A case study of two administrators from an NGO who developed from novices to experts
Soci, Theresa Querida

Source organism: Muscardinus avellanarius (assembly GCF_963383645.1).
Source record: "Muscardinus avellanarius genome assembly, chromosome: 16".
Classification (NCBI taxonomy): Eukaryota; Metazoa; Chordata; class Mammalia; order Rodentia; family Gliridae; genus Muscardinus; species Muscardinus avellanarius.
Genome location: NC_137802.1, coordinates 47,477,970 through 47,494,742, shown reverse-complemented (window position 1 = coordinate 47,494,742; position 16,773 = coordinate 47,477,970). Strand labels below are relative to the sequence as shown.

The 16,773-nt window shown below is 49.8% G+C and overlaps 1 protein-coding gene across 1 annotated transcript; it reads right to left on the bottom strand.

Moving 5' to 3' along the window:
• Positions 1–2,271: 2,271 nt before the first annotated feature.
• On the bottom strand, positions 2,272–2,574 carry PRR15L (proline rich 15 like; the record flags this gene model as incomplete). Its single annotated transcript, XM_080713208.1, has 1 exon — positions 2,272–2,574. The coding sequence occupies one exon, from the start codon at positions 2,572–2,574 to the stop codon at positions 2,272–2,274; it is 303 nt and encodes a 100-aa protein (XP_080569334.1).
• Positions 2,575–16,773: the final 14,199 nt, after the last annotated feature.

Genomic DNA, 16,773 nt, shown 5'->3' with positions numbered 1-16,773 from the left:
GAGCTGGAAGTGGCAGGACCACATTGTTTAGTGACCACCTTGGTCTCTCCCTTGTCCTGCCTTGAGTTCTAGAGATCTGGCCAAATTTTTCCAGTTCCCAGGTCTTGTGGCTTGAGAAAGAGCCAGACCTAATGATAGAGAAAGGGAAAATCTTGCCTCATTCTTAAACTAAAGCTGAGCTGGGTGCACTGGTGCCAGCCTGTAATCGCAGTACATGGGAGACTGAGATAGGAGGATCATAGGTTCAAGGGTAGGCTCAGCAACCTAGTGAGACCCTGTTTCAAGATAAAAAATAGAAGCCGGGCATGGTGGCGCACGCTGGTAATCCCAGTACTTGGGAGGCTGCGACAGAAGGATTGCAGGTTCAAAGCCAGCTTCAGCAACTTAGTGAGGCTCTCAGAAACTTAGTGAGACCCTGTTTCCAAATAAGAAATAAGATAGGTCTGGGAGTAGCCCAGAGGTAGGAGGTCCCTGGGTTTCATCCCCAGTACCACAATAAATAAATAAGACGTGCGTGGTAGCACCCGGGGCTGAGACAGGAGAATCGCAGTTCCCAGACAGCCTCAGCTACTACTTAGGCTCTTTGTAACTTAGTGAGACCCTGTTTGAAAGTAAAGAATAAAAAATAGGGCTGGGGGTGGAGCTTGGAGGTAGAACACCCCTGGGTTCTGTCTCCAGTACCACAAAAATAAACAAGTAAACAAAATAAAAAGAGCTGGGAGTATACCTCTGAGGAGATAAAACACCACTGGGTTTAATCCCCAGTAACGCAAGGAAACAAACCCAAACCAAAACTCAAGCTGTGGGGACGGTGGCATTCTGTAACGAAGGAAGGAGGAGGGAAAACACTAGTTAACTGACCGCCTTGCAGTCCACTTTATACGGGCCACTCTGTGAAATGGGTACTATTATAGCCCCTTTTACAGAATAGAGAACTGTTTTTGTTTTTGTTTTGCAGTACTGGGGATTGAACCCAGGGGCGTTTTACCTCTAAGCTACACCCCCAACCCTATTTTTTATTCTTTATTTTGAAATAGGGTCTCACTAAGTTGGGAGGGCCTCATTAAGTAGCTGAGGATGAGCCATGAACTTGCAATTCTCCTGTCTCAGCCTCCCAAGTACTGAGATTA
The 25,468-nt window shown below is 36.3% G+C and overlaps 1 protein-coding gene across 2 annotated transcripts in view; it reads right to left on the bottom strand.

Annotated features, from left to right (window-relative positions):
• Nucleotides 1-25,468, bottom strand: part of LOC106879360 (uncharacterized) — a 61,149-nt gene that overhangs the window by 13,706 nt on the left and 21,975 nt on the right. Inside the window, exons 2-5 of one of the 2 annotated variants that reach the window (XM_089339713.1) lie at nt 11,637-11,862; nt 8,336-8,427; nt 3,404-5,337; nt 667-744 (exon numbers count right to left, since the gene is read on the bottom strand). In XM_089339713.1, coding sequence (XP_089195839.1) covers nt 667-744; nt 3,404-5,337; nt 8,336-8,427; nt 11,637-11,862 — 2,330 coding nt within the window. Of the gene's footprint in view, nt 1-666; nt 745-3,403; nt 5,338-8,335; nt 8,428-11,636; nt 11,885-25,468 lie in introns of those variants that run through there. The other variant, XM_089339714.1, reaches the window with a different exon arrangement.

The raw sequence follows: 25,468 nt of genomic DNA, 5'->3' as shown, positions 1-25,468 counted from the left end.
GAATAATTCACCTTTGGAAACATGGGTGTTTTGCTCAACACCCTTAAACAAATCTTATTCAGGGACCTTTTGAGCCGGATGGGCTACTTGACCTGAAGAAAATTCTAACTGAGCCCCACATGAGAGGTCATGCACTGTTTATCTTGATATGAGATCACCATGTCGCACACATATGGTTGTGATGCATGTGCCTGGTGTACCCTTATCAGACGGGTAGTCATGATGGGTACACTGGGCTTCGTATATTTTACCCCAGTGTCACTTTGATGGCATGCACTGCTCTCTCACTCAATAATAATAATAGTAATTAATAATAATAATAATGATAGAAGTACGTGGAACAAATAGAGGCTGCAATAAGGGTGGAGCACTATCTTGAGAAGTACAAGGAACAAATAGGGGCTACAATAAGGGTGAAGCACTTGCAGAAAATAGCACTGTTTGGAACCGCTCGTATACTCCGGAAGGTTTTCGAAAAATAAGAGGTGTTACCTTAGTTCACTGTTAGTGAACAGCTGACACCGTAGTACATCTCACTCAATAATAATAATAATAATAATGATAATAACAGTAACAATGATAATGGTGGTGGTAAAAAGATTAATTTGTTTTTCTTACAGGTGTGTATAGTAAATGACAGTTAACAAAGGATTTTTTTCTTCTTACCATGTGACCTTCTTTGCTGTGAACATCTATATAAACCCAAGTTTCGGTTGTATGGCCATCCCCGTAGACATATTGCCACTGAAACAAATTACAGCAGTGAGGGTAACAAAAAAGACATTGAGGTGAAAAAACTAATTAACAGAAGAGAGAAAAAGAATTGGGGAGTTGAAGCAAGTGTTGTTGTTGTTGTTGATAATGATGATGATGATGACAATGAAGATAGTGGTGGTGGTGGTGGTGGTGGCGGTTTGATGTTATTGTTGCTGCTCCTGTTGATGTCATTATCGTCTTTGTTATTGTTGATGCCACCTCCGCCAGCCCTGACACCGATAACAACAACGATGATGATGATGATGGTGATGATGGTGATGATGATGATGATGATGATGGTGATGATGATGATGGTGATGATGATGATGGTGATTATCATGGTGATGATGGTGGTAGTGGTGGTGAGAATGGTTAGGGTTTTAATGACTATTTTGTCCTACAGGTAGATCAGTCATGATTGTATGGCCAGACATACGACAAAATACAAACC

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This research explores the learning journey that was traveled by the two administrators who joined a non-governmental organisation as novices over ten years ago almost fresh from school and are now regarded as experts in their respective positions. The research attempts to describe the nature of their learning and analyse how they became the knowledgeable in their respective posts.The research is a qualitative study that analyses data obtained through interviewing the key subjects (the administrators) and the chief executive officer (CEO) of the organisation as well as the self narrative as compiled by the administrators.This research questions formalised learning as the only form of acquiring knowledge and accordingly adopted workplace learning as a theoretical framework for the study. Workplace learning stresses that knowledge is not limited to formalised settings such as schools, colleges and universities. Rather, knowledge is also constructed in informal and non-formal settings such as work-places and in families.The study found that the administrators drew on many learning strategies to acquire their knowledge and skills related to administration which includes learning through:·The teachings and support of their supervisors and peers;·Collaboration with peers and working as a team;·Seeking advice from their mentors, coaches and peers; ·Modeling ·Workplace affordances.The study concluded that indeed formalised learning has not been the only form of acquiring knowledge for the subjects but workplace learning has played a vital role in their career development.